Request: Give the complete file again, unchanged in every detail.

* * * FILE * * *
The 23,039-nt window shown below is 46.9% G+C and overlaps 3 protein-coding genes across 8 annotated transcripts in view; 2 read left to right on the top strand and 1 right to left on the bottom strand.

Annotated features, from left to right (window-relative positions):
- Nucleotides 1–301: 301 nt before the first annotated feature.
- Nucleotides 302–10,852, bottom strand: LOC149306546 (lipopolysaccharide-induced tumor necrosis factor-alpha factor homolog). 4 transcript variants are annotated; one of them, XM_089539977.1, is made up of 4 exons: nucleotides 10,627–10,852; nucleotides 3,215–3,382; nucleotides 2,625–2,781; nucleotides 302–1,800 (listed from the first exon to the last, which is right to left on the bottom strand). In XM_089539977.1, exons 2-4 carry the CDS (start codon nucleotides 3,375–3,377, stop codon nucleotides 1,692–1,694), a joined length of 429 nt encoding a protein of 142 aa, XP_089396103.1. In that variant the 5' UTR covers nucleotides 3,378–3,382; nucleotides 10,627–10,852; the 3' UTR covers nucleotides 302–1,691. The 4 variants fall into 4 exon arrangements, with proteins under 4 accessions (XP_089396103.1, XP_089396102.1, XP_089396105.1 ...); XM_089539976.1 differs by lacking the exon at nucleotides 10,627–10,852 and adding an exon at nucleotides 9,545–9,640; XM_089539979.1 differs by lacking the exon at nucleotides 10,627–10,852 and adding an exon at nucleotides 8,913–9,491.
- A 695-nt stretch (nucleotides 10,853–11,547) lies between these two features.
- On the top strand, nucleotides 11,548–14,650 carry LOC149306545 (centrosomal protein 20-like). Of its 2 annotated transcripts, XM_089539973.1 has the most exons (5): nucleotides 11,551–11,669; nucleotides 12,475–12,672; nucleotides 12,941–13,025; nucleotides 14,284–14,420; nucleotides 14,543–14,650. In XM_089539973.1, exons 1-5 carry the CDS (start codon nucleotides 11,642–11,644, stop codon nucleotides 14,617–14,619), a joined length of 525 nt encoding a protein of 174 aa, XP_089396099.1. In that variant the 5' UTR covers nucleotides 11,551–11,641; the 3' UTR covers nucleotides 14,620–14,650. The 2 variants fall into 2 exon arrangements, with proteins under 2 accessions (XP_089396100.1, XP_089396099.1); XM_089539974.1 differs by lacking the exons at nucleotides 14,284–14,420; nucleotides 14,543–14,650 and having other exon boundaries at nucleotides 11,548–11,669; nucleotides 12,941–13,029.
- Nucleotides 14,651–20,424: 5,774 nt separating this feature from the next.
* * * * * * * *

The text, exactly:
The 23,039-nt window shown below is 46.9% G+C and overlaps 3 protein-coding genes across 8 annotated transcripts in view; 2 read left to right on the top strand and 1 right to left on the bottom strand.

Annotated features, from left to right (window-relative positions):
- Nucleotides 1–301: 301 nt before the first annotated feature.
- Nucleotides 302–10,852, bottom strand: LOC149306546 (lipopolysaccharide-induced tumor necrosis factor-alpha factor homolog). 4 transcript variants are annotated; one of them, XM_089539977.1, is made up of 4 exons: nucleotides 10,627–10,852; nucleotides 3,215–3,382; nucleotides 2,625–2,781; nucleotides 302–1,800 (listed from the first exon to the last, which is right to left on the bottom strand). In XM_089539977.1, exons 2-4 carry the CDS (start codon nucleotides 3,375–3,377, stop codon nucleotides 1,692–1,694), a joined length of 429 nt encoding a protein of 142 aa, XP_089396103.1. In that variant the 5' UTR covers nucleotides 3,378–3,382; nucleotides 10,627–10,852; the 3' UTR covers nucleotides 302–1,691. The 4 variants fall into 4 exon arrangements, with proteins under 4 accessions (XP_089396103.1, XP_089396102.1, XP_089396105.1 ...); XM_089539976.1 differs by lacking the exon at nucleotides 10,627–10,852 and adding an exon at nucleotides 9,545–9,640; XM_089539979.1 differs by lacking the exon at nucleotides 10,627–10,852 and adding an exon at nucleotides 8,913–9,491.
- A 695-nt stretch (nucleotides 10,853–11,547) lies between these two features.
- On the top strand, nucleotides 11,548–14,650 carry LOC149306545 (centrosomal protein 20-like). Of its 2 annotated transcripts, XM_089539973.1 has the most exons (5): nucleotides 11,551–11,669; nucleotides 12,475–12,672; nucleotides 12,941–13,025; nucleotides 14,284–14,420; nucleotides 14,543–14,650. In XM_089539973.1, exons 1-5 carry the CDS (start codon nucleotides 11,642–11,644, stop codon nucleotides 14,617–14,619), a joined length of 525 nt encoding a protein of 174 aa, XP_089396099.1. In that variant the 5' UTR covers nucleotides 11,551–11,641; the 3' UTR covers nucleotides 14,620–14,650. The 2 variants fall into 2 exon arrangements, with proteins under 2 accessions (XP_089396100.1, XP_089396099.1); XM_089539974.1 differs by lacking the exons at nucleotides 14,284–14,420; nucleotides 14,543–14,650 and having other exon boundaries at nucleotides 11,548–11,669; nucleotides 12,941–13,029.
- Nucleotides 14,651–20,424: 5,774 nt separating this feature from the next.